M.M.A. was also asked in voir dire if she recognized the name of Maurice Hill, a witness for the State. She did not recognize the name. However, when Hill entered the courtroom, M.M.A. recognized him as a man she had seen on numerous occasions. M.M.A. stated that she knew that Hill was generally considered a "sugar daddy," often had younger female companions with him, and was a heavy drinker and possible user of illegal drugs.
When asked during voir dire of the jury panel if she recognized the name of Mickey Whisonant, another State's witness, she did not recognize the name. However, when Whisonant entered the courtroom, M.M.A. recognized him as someone she had often seen on the streets and she was aware that Whisonant had had an eyesight problem since childhood.
M.M.A. also stated that, contrary to her representations to the attorneys, her only son had been murdered in Wyandotte County, Kansas, in 1993. During the investigation and prosecution of her son's murder, M.M.A. had numerous contacts with detectives William K. Smith and Michael Shomin. She found the detectives to be extremely helpful in making sure that her son's murderer was successfully prosecuted. M.M.A. did not disclose her prior contact with the officers during voir dire of the jury panel, and both officers were witnesses in Jenkins' trial.
Finally, M.M.A. also admitted that she was familiar with the area where the victim's body had been found and was aware that area was known for drug activities.
In determining whether to grant or deny Jenkins' request for a new trial, the judge observed that M.M.A. stated in her affidavit that she did not disclose the information because she did not believe it was important. Based on this statement, the judge concluded that M.M.A.'s knowledge and experience did not affect her ability to be a fair and impartial juror. The trial judge found that Jenkins had not met his burden to demonstrate prejudice and denied the motion for new trial.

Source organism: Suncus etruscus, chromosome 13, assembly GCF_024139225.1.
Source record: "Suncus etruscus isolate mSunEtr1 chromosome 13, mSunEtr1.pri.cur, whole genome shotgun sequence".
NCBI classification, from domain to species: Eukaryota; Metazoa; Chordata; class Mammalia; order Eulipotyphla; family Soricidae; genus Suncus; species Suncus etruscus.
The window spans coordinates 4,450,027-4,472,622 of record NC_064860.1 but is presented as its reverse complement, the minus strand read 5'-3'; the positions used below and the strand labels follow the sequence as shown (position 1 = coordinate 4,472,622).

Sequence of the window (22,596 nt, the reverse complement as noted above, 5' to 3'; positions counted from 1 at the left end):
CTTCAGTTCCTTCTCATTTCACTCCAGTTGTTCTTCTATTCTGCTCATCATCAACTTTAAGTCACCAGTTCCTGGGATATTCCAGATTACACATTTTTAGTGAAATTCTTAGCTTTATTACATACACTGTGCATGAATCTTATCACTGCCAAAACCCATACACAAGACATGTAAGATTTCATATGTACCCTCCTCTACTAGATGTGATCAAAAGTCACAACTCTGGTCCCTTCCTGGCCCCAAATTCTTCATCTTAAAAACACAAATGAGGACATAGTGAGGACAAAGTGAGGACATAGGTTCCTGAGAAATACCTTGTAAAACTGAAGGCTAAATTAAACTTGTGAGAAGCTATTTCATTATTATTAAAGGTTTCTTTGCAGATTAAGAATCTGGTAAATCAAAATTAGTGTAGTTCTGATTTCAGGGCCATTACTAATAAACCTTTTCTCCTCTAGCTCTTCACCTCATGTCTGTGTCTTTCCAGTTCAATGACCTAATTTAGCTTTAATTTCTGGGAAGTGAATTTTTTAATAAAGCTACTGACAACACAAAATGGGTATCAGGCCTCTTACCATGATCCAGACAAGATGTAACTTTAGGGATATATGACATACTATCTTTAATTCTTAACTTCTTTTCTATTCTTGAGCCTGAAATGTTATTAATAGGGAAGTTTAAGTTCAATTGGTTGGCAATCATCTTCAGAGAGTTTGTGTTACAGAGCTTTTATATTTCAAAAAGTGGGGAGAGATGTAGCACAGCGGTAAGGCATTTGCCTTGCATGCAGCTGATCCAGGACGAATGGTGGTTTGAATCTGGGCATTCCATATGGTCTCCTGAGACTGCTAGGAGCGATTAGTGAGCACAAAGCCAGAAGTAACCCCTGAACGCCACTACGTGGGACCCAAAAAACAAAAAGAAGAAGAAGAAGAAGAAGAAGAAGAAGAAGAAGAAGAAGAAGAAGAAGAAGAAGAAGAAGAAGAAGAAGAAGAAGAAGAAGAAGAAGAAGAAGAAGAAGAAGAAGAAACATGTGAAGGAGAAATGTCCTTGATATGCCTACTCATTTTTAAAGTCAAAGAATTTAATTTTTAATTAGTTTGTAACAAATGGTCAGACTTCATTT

The Sixth Amendment to the United States Constitution guarantees that in all criminal prosecutions, the accused shall enjoy the right to a speedy and public trial by an impartial jury.
Jenkins contends that he is entitled to a new trial because M.M.A.'s failure to honestly answer the juror qualification questions deprived him of the opportunity to challenge the juror for cause or to exercise a preemptory challenge to exclude M.M.A. from the jury. The State contends that Jenkins is not entitled to a new trial because he has failed to show that his rights were substantially prejudiced.
The resolution of the issue depends largely on the standard of review. Jenkins relies on Kerby v. Hiesterman, 162 Kan. 490, 178 P.2d 194 (1947), for the following standard:
"When a prospective juror, on voir dire examination, gives a false or deceptive answer to a question pertaining to his qualifications with result that counsel is deprived of further opportunity to determine whether the juror is impartial, and the juror is accepted, a party deceived thereby is entitled to a new trial even if the juror's possible prejudice is not shown to have caused an unjust verdict." (Emphasis added.) 162 Kan. 490, Syl. ¶ 3.